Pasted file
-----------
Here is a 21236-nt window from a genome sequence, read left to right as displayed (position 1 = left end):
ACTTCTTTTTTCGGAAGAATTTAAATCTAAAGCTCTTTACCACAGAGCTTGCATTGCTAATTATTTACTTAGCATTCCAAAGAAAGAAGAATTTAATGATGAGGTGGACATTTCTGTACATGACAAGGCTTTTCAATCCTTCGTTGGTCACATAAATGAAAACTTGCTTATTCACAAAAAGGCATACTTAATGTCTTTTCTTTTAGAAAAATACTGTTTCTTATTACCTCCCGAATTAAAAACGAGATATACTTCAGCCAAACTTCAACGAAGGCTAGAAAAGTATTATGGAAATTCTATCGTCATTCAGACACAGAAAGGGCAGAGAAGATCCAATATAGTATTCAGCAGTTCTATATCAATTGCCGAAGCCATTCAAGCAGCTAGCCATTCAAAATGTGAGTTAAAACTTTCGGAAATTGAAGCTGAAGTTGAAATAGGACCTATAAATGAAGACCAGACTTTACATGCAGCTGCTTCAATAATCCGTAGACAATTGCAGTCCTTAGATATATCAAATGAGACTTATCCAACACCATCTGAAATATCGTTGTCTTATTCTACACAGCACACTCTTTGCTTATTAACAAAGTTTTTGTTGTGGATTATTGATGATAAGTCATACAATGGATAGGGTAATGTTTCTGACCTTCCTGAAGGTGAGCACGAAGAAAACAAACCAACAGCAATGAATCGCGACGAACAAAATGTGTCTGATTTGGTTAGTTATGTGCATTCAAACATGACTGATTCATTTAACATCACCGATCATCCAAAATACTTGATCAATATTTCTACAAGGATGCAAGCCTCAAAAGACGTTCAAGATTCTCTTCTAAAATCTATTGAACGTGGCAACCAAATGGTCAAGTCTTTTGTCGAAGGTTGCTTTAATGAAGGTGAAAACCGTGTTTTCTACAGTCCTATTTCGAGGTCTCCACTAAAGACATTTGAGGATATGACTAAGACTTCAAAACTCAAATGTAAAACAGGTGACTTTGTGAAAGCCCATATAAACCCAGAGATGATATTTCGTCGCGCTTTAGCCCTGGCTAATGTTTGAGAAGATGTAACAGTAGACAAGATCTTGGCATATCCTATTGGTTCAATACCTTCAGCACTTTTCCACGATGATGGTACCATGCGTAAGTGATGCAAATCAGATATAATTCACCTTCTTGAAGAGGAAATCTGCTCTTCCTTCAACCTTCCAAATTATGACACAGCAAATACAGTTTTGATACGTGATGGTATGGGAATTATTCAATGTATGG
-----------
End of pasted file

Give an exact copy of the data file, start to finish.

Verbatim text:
Here is a 21236-nt window from a genome sequence, read left to right as displayed (position 1 = left end):
ACTTCTTTTTTCGGAAGAATTTAAATCTAAAGCTCTTTACCACAGAGCTTGCATTGCTAATTATTTACTTAGCATTCCAAAGAAAGAAGAATTTAATGATGAGGTGGACATTTCTGTACATGACAAGGCTTTTCAATCCTTCGTTGGTCACATAAATGAAAACTTGCTTATTCACAAAAAGGCATACTTAATGTCTTTTCTTTTAGAAAAATACTGTTTCTTATTACCTCCCGAATTAAAAACGAGATATACTTCAGCCAAACTTCAACGAAGGCTAGAAAAGTATTATGGAAATTCTATCGTCATTCAGACACAGAAAGGGCAGAGAAGATCCAATATAGTATTCAGCAGTTCTATATCAATTGCCGAAGCCATTCAAGCAGCTAGCCATTCAAAATGTGAGTTAAAACTTTCGGAAATTGAAGCTGAAGTTGAAATAGGACCTATAAATGAAGACCAGACTTTACATGCAGCTGCTTCAATAATCCGTAGACAATTGCAGTCCTTAGATATATCAAATGAGACTTATCCAACACCATCTGAAATATCGTTGTCTTATTCTACACAGCACACTCTTTGCTTATTAACAAAGTTTTTGTTGTGGATTATTGATGATAAGTCATACAATGGATAGGGTAATGTTTCTGACCTTCCTGAAGGTGAGCACGAAGAAAACAAACCAACAGCAATGAATCGCGACGAACAAAATGTGTCTGATTTGGTTAGTTATGTGCATTCAAACATGACTGATTCATTTAACATCACCGATCATCCAAAATACTTGATCAATATTTCTACAAGGATGCAAGCCTCAAAAGACGTTCAAGATTCTCTTCTAAAATCTATTGAACGTGGCAACCAAATGGTCAAGTCTTTTGTCGAAGGTTGCTTTAATGAAGGTGAAAACCGTGTTTTCTACAGTCCTATTTCGAGGTCTCCACTAAAGACATTTGAGGATATGACTAAGACTTCAAAACTCAAATGTAAAACAGGTGACTTTGTGAAAGCCCATATAAACCCAGAGATGATATTTCGTCGCGCTTTAGCCCTGGCTAATGTTTGAGAAGATGTAACAGTAGACAAGATCTTGGCATATCCTATTGGTTCAATACCTTCAGCACTTTTCCACGATGATGGTACCATGCGTAAGTGATGCAAATCAGATATAATTCACCTTCTTGAAGAGGAAATCTGCTCTTCCTTCAACCTTCCAAATTATGACACAGCAAATACAGTTTTGATACGTGATGGTATGGGAATTATTCAATGTATGG